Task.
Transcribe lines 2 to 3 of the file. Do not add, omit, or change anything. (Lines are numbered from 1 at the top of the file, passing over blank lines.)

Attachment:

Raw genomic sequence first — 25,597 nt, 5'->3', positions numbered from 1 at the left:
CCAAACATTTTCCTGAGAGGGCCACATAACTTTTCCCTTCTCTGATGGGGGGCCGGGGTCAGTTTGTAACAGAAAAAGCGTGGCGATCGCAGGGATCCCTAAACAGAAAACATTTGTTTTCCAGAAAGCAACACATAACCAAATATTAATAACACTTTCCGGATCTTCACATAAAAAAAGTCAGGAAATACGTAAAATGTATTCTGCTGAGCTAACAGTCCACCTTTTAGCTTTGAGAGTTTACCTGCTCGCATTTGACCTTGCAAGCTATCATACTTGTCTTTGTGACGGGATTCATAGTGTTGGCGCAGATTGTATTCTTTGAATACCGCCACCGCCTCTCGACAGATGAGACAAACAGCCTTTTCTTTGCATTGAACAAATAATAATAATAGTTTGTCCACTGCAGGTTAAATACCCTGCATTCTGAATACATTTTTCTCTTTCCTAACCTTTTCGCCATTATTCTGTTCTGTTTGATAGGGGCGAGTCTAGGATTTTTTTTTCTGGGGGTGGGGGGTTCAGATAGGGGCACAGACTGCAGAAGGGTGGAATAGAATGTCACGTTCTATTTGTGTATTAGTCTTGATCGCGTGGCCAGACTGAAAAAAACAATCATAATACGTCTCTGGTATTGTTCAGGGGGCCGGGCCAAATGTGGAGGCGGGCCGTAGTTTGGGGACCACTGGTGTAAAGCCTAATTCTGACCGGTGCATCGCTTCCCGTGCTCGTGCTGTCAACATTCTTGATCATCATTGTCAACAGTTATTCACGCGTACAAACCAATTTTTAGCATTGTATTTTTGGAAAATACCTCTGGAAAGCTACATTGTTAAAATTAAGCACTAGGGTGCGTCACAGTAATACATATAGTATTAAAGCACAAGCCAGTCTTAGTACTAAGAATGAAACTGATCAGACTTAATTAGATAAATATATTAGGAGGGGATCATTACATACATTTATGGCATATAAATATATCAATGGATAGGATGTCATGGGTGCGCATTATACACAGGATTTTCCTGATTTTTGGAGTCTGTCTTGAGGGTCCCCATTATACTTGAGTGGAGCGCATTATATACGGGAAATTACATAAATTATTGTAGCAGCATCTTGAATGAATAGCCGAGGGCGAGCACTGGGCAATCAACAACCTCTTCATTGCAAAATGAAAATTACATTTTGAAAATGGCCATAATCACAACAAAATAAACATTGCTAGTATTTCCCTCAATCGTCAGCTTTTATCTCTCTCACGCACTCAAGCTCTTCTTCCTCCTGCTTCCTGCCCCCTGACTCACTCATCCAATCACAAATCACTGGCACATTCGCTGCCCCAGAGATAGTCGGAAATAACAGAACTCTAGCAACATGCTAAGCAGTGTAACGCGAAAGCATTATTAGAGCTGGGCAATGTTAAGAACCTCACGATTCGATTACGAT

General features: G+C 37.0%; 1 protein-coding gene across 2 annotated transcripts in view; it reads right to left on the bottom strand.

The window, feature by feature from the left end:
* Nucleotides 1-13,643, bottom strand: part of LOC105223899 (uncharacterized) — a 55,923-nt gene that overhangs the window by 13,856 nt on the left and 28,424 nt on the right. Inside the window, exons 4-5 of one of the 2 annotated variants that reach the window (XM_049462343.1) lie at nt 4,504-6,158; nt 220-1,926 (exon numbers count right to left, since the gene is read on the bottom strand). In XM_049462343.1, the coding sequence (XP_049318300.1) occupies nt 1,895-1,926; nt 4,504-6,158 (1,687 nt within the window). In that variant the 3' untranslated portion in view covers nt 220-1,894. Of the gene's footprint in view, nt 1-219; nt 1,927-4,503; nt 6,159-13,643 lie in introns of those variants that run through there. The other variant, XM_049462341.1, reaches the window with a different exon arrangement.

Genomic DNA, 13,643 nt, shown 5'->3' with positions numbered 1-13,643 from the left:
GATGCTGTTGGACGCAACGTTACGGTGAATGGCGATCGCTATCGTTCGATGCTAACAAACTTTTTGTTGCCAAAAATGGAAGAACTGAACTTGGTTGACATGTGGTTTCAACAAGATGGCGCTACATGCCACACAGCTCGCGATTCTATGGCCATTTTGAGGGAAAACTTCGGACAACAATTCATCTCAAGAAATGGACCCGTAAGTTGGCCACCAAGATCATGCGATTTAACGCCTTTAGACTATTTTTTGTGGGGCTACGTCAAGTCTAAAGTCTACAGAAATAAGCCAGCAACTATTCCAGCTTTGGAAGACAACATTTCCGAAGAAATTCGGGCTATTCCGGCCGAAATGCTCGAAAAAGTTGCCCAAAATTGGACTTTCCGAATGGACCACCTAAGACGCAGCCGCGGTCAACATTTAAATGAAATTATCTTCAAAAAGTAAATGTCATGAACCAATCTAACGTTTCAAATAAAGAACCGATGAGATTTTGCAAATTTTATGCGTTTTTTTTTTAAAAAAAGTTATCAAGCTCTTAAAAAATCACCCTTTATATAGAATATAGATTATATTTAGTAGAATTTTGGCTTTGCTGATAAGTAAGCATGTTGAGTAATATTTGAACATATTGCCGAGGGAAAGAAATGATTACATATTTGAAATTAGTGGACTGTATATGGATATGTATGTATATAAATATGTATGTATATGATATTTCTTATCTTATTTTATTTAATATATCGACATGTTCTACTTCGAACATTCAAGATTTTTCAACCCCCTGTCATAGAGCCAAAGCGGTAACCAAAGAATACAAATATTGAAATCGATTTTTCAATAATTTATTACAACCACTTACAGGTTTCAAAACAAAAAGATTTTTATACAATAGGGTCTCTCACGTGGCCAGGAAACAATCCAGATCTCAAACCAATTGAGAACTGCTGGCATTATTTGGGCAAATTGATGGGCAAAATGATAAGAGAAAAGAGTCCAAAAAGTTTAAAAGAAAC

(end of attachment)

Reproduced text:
CCAAACATTTTCCTGAGAGGGCCACATAACTTTTCCCTTCTCTGATGGGGGGCCGGGGTCAGTTTGTAACAGAAAAAGCGTGGCGATCGCAGGGATCCCTAAACAGAAAACATTTGTTTTCCAGAAAGCAACACATAACCAAATATTAATAACACTTTCCGGATCTTCACATAAAAAAAGTCAGGAAATACGTAAAATGTATTCTGCTGAGCTAACAGTCCACCTTTTAGCTTTGAGAGTTTACCTGCTCGCATTTGACCTTGCAAGCTATCATACTTGTCTTTGTGACGGGATTCATAGTGTTGGCGCAGATTGTATTCTTTGAATACCGCCACCGCCTCTCGACAGATGAGACAAACAGCCTTTTCTTTGCATTGAACAAATAATAATAATAGTTTGTCCACTGCAGGTTAAATACCCTGCATTCTGAATACATTTTTCTCTTTCCTAACCTTTTCGCCATTATTCTGTTCTGTTTGATAGGGGCGAGTCTAGGATTTTTTTTTCTGGGGGTGGGGGGTTCAGATAGGGGCACAGACTGCAGAAGGGTGGAATAGAATGTCACGTTCTATTTGTGTATTAGTCTTGATCGCGTGGCCAGACTGAAAAAAACAATCATAATACGTCTCTGGTATTGTTCAGGGGGCCGGGCCAAATGTGGAGGCGGGCCGTAGTTTGGGGACCACTGGTGTAAAGCCTAATTCTGACCGGTGCATCGCTTCCCGTGCTCGTGCTGTCAACATTCTTGATCATCATTGTCAACAGTTATTCACGCGTACAAACCAATTTTTAGCATTGTATTTTTGGAAAATACCTCTGGAAAGCTACATTGTTAAAATTAAGCACTAGGGTGCGTCACAGTAATACATATAGTATTAAAGCACAAGCCAGTCTTAGTACTAAGAATGAAACTGATCAGACTTAATTAGATAAATATATTAGGAGGGGATCATTACATACATTTATGGCATATAAATATATCAATGGATAGGATGTCATGGGTGCGCATTATACACAGGATTTTCCTGATTTTTGGAGTCTGTCTTGAGGGTCCCCATTATACTTGAGTGGAGCGCATTATATACGGGAAATTACATAAATTATTGTAGCAGCATCTTGAATGAATAGCCGAGGGCGAGCACTGGGCAATCAACAACCTCTTCATTGCAAAATGAAAATTACATTTTGAAAATGGCCATAATCACAACAAAATAAACATTGCTAGTATTTCCCTCAATCGTCAGCTTTTATCTCTCTCACGCACTCAAGCTCTTCTTCCTCCTGCTTCCTGCCCCCTGACTCACTCATCCAATCACAAATCACTGGCACATTCGCTGCCCCAGAGATAGTCGGAAATAACAGAACTCTAGCAACATGCTAAGCAGTGTAACGCGAAAGCATTATTAGAGCTGGGCAATGTTAAGAACCTCACGATTCGATTACGAT

General features: G+C 37.0%; 1 protein-coding gene across 2 annotated transcripts in view; it reads right to left on the bottom strand.